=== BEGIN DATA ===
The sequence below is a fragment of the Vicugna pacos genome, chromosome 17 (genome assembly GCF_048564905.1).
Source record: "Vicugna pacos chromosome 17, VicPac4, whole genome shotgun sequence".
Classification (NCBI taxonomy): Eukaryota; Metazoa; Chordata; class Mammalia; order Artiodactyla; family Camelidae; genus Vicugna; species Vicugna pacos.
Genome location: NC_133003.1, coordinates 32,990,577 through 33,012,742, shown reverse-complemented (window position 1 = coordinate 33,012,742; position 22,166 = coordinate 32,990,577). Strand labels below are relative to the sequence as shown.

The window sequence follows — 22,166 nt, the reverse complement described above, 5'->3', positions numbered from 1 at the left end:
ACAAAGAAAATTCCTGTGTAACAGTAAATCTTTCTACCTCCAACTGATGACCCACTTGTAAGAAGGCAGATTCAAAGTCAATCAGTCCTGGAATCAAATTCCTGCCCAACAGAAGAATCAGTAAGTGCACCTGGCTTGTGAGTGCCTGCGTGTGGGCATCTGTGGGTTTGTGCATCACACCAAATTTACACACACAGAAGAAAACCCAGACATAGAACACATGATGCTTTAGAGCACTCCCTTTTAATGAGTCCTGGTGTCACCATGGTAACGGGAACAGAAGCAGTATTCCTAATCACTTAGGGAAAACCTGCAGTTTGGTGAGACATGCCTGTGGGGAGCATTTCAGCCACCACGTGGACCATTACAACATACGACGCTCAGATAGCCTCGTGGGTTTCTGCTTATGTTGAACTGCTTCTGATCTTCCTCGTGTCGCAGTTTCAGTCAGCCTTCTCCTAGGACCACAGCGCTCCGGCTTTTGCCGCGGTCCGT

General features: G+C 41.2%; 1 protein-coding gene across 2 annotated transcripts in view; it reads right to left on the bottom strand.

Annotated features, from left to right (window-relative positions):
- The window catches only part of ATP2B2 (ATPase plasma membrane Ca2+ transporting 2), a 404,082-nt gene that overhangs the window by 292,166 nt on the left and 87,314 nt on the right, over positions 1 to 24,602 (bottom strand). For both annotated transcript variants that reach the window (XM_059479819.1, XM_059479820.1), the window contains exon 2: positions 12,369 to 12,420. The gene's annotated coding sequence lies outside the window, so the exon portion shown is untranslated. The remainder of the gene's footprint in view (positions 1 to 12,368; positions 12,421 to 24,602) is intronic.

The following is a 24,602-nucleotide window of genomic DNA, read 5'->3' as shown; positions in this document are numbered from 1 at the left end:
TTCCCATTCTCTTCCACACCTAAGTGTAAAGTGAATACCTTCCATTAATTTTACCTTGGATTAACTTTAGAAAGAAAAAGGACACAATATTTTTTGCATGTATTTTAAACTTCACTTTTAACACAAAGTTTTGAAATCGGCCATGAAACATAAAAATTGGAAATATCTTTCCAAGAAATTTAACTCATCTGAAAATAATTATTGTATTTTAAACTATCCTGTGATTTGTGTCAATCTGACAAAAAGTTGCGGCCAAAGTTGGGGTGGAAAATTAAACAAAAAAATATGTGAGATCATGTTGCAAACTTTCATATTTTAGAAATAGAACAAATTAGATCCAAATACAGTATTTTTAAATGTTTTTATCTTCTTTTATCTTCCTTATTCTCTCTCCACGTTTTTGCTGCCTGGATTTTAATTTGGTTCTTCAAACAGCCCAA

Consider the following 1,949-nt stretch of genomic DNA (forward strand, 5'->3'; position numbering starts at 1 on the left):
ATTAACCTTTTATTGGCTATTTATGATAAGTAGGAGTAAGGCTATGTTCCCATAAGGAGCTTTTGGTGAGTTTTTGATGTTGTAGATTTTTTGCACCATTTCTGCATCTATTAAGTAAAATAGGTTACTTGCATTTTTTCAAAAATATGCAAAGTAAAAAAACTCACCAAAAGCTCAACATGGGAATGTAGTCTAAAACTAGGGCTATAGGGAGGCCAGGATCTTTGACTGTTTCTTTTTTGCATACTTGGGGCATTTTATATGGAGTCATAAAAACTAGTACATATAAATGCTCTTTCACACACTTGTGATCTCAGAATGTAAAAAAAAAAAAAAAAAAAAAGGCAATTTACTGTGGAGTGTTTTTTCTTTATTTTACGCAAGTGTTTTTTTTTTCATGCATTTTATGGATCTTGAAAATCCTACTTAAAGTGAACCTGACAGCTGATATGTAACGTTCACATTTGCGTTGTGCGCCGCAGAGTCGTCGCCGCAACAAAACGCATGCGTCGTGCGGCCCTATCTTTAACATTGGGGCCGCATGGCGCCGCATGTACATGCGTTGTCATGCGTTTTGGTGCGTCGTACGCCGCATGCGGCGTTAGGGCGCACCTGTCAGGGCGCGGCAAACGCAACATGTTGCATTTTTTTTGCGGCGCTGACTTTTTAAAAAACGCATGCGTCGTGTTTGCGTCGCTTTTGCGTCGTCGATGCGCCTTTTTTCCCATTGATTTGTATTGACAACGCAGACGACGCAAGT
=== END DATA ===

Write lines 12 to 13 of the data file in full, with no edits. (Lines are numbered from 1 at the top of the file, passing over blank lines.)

Consider the following 1,949-nt stretch of genomic DNA (forward strand, 5'->3'; position numbering starts at 1 on the left):
ATTAACCTTTTATTGGCTATTTATGATAAGTAGGAGTAAGGCTATGTTCCCATAAGGAGCTTTTGGTGAGTTTTTGATGTTGTAGATTTTTTGCACCATTTCTGCATCTATTAAGTAAAATAGGTTACTTGCATTTTTTCAAAAATATGCAAAGTAAAAAAACTCACCAAAAGCTCAACATGGGAATGTAGTCTAAAACTAGGGCTATAGGGAGGCCAGGATCTTTGACTGTTTCTTTTTTGCATACTTGGGGCATTTTATATGGAGTCATAAAAACTAGTACATATAAATGCTCTTTCACACACTTGTGATCTCAGAATGTAAAAAAAAAAAAAAAAAAAAAGGCAATTTACTGTGGAGTGTTTTTTCTTTATTTTACGCAAGTGTTTTTTTTTTCATGCATTTTATGGATCTTGAAAATCCTACTTAAAGTGAACCTGACAGCTGATATGTAACGTTCACATTTGCGTTGTGCGCCGCAGAGTCGTCGCCGCAACAAAACGCATGCGTCGTGCGGCCCTATCTTTAACATTGGGGCCGCATGGCGCCGCATGTACATGCGTTGTCATGCGTTTTGGTGCGTCGTACGCCGCATGCGGCGTTAGGGCGCACCTGTCAGGGCGCGGCAAACGCAACATGTTGCATTTTTTTTGCGGCGCTGACTTTTTAAAAAACGCATGCGTCGTGTTTGCGTCGCTTTTGCGTCGTCGATGCGCCTTTTTTCCCATTGATTTGTATTGACAACGCAGACGACGCAAGT